The report, compiled by a member of the  R&D department, displays the result of each at-bat. It outlines where the fielder was positioned and compares it with where the computer suggested he play and to where the coaching staff told him to play.

How does the computer model know where the player stood? A fielder's positioning is tracked by radar installed in 2015 in each ballpark by Major League Baseball. The radar's data are available to each team, and each team races to find ways to use it. The Phillies input it into their proprietary system, which digests the positioning information and publishes an easy-to-read report.

"What's cool is if you look at our actual positioning versus what the card said, we've actually done better," Fuld said. "Not only is what our card says doing better than traditional straight-up positioning, but on top of that, where they are actually standing is better than purely where the card told them.

"They're listening to their instincts. They're adjusting for the right reasons. They're looking at wind. They're putting themselves in a better position."

Do shifts work?

According to almost every metric available to the public, the Phillies have one of baseball's worst defenses. They lead the league in errors, have the worst fielding percentage, and are at the bottom of Total Zone Rating and Defensive Runs Saved, two popular advanced stats used to judge defense.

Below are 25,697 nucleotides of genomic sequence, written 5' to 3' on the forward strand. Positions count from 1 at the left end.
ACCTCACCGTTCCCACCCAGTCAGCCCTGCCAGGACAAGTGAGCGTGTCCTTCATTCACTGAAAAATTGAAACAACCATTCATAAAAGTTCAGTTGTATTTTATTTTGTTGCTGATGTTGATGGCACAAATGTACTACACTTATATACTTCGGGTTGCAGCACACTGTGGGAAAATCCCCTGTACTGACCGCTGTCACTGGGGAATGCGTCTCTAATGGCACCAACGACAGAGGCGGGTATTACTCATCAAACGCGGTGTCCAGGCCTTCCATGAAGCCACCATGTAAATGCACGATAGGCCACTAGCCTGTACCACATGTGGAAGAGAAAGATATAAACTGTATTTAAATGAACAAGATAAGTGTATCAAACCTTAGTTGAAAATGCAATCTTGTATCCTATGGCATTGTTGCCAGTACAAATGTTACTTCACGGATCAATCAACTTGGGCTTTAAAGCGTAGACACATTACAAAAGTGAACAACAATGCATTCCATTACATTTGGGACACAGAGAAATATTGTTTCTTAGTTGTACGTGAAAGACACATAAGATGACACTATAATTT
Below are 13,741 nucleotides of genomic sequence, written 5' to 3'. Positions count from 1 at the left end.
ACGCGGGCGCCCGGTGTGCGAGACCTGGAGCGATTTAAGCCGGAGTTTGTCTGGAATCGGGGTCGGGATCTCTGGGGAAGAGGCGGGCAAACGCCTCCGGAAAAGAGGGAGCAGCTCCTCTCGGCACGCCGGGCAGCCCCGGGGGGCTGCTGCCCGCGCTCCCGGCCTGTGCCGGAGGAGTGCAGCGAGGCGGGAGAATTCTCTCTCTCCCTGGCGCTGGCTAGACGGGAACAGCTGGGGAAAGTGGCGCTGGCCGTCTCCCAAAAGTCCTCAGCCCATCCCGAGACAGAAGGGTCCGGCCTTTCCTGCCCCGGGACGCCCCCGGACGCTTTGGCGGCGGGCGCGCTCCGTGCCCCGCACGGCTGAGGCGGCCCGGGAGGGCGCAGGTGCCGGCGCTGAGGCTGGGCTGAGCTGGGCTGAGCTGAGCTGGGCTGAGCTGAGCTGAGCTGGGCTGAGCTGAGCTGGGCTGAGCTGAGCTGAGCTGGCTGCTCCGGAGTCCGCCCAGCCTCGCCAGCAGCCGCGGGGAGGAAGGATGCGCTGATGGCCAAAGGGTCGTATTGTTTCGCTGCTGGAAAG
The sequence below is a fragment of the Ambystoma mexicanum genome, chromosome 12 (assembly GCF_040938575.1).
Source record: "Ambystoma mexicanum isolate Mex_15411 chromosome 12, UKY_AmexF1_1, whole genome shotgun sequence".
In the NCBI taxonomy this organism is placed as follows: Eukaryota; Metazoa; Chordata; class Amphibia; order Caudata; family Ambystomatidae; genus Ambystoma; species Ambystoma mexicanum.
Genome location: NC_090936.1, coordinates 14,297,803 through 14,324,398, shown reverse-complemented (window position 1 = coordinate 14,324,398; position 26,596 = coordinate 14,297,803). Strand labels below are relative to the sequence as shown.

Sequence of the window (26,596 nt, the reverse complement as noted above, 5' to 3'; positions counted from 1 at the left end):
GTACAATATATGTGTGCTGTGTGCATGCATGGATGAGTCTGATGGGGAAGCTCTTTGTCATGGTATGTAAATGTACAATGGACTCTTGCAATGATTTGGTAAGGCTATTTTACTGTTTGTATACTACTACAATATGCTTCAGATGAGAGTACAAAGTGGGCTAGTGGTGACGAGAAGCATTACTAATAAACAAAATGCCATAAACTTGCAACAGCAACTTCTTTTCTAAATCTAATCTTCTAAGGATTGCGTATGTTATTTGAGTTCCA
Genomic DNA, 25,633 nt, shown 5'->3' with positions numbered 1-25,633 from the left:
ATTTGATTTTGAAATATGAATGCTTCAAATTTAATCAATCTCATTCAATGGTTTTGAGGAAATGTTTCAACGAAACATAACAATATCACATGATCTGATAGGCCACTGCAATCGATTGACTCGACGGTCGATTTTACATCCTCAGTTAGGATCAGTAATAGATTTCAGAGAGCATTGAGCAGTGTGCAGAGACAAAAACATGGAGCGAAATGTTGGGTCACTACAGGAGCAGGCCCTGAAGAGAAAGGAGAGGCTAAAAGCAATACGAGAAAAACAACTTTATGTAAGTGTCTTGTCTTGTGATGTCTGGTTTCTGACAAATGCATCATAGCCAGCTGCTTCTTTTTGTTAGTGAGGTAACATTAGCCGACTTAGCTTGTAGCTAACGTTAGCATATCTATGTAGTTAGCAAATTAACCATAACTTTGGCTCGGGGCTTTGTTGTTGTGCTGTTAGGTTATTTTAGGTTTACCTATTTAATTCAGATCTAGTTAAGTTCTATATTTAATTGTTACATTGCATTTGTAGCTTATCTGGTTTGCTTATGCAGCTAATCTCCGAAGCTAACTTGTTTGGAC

There is much uncertainty in baseball about the validity of public defensive stats. Teams shift much more frequently and much more differently than they did when those stats were established, so it's hard to see if the measures are valid.

"I think there's still a lot of unknowns," Kapler said. "We do the best we can with the information that we have. But we have all of this public-facing defensive-metric type stuff  …  and our own internal tracking, and none of it feels especially conclusive to us.

"We think there's a lot of flawed data out there. But we are doing our own work on it, and this is Year 1 of the way we're doing it. When we're down the road, we're going to be stronger and better at it. But I don't think we're ever going to completely agree with the public-facing data. Good or bad. It's not like RBIs, where he has 50 RBIs [means] he has 50 RBIs. Everyone is still learning."